Sustainability-in-Tech : Cargo Ship Sails Help Reduce Pollution

The recently launched Pyxis Ocean cargo ship uses giant foldaway ‘WindWings’ to help supplement engine power and could cut lifetime carbon emissions by 30 per cent.

The Cargo Ship 

A Mitsubishi Corporation cargo ship is currently demonstrating the WindWings, developed by BAR Technologies and Yara Marine Technologies, during its six week-long maiden voyage from China to Brazil. The ship, chartered by Cargill Ocean Transportation, left from Singapore on 25 August carrying 81,000 tonnes of cargo.

The WindWings 

The extraordinary features of the Pyxis Ocean cargo ship are its two rigid, foldaway 37.5-metre-tall steel and fibreglass ‘sails’ (WindWings) which automatically pivot to catch the wind. The WindWings, each made up of a centrally pivoted 10-metre-wide section with two five-metre-wide wings on either side can be folded down onto the cargo ship’s deck for arrival at ports and for passing through bridges or canals.

BAR Technologies estimates that the wind power harnessed by the WindWings, which can be retrofitted to many cargo ships (but not container ships), could deliver an average fuel saving of up to 30 per cent (on new build ships) and could save as much 1.5 tonnes of fuel per day on an average global route. Adding four wings on cargo could, therefore, save a massive 6 tonnes of fuel per day, stopping 20 tonnes of CO2 being produced.  BAR Technologies says the WindWings make the savings by combining “wind propulsion with route optimisation” and are initially aimed at being fitted to “bulk carriers and tankers.”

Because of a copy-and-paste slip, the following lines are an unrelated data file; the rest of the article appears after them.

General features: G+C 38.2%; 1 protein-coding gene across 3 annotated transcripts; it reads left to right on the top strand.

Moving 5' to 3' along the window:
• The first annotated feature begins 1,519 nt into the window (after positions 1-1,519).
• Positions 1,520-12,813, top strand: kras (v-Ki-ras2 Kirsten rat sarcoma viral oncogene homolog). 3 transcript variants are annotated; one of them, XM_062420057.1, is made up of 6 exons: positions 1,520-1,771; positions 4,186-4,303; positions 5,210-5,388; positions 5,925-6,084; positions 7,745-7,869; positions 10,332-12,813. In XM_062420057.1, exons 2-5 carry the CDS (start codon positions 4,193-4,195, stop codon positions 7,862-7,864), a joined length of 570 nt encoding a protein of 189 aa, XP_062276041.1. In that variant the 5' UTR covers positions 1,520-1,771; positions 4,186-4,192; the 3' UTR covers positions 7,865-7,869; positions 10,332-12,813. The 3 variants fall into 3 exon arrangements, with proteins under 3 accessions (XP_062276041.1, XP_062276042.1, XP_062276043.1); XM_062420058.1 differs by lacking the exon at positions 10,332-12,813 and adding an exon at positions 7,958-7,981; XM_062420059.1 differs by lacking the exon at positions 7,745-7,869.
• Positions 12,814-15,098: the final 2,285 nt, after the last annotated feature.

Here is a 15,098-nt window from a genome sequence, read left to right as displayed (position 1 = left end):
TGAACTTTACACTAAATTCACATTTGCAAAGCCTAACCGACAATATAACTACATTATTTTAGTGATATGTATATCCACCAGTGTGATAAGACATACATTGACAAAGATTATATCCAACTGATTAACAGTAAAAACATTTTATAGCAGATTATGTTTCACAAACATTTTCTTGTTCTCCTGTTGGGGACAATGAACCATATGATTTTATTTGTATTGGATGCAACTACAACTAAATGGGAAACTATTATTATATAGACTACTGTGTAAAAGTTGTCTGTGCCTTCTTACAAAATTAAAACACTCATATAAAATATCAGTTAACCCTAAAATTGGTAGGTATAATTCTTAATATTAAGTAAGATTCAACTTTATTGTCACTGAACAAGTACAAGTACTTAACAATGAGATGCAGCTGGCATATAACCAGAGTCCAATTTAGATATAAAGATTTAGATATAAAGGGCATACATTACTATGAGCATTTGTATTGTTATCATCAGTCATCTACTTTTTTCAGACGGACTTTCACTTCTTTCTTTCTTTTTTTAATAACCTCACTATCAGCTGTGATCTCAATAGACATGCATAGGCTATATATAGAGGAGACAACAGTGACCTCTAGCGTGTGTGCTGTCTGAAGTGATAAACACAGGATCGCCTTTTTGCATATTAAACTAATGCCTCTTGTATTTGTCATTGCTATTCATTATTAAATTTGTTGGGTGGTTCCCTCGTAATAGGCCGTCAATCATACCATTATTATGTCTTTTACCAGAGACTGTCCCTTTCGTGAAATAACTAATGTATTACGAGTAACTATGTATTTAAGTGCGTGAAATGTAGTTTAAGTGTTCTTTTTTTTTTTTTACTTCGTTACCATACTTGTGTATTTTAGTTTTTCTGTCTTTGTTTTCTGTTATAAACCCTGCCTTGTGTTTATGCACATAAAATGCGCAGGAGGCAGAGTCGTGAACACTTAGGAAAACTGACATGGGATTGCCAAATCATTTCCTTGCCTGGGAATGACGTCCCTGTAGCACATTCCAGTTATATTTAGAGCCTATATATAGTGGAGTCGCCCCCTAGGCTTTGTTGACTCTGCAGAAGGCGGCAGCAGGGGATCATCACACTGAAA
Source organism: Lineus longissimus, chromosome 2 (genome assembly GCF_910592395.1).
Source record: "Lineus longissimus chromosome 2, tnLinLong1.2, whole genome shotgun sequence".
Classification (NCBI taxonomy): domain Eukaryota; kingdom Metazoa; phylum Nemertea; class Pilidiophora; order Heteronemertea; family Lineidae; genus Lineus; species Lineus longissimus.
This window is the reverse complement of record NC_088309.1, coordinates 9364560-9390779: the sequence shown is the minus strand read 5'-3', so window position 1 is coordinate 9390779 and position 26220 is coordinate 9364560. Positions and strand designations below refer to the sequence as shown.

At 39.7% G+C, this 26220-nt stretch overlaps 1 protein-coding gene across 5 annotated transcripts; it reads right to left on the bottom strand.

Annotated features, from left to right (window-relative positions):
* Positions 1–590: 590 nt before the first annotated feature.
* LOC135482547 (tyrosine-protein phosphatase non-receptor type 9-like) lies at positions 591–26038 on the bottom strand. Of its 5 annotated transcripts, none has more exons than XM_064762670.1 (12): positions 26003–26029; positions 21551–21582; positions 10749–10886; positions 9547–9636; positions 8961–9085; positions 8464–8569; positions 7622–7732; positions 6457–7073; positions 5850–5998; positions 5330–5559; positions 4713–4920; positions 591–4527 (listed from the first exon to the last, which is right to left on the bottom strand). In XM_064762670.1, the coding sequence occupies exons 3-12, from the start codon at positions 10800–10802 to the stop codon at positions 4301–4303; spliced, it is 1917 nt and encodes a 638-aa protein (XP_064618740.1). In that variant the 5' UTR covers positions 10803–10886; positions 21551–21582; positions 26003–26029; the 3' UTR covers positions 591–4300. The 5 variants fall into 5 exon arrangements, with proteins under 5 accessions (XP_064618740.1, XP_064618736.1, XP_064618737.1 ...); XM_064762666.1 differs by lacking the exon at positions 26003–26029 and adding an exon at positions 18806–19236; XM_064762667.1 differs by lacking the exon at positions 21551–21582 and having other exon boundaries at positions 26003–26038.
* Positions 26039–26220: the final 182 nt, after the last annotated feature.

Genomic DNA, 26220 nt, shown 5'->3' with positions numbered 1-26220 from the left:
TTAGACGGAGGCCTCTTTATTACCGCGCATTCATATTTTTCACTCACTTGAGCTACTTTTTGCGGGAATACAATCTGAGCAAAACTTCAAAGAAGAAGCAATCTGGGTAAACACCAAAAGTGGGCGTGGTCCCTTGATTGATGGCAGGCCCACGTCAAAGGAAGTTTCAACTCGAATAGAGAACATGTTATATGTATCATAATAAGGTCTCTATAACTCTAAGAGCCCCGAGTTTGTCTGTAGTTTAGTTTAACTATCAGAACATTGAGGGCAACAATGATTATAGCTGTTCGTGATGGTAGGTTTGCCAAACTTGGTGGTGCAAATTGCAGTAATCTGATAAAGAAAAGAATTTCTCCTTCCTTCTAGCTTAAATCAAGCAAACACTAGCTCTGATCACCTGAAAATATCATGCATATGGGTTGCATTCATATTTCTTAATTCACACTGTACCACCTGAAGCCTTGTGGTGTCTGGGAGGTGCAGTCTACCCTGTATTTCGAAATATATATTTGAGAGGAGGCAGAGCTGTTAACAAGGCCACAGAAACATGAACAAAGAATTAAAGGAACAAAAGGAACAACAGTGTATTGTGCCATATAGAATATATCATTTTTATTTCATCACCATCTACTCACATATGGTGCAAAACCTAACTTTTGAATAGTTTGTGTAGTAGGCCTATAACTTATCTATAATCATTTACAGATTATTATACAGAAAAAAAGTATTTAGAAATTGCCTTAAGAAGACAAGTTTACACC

With more than 90 per cent of world trade being carried across oceans by 90,000 fossil-fuel powered marine vessels, the global freight shipping industry is a major producer of CO2 emissions, which contribute to climate change (and acidification). For example, it’s been estimated that the global shipping industry is responsible for more than 3 per cent of global CO2 emissions and, if it were a country, it would be the sixth largest producer of greenhouse gas (GHG) emissions.

For these reasons, the International Maritime Organisation (IMO) set the goal for the shipping industry ultimately arriving at a 50 per cent reduction in GHG emissions from 2008 levels (CO2, sulphur oxide and other gasses) by 2050.

Adding WindWings to cargo ships could, therefore, be one relatively fast solution, in the absence of zero-carbon fuel for ships or a clear decarbonisation strategy, to at least begin reducing GHG emissions.


John Cooper, Chief Executive Officer, BAR Technologies said of the WindWings: “If international shipping is to achieve its ambition of reducing CO2 emissions, then innovation must come to the fore. Wind is a near marginal cost-free fuel and the opportunity for reducing emissions, alongside significant efficiency gains in vessel operating costs, is substantial.” 

What Does This Mean For Your Organisation?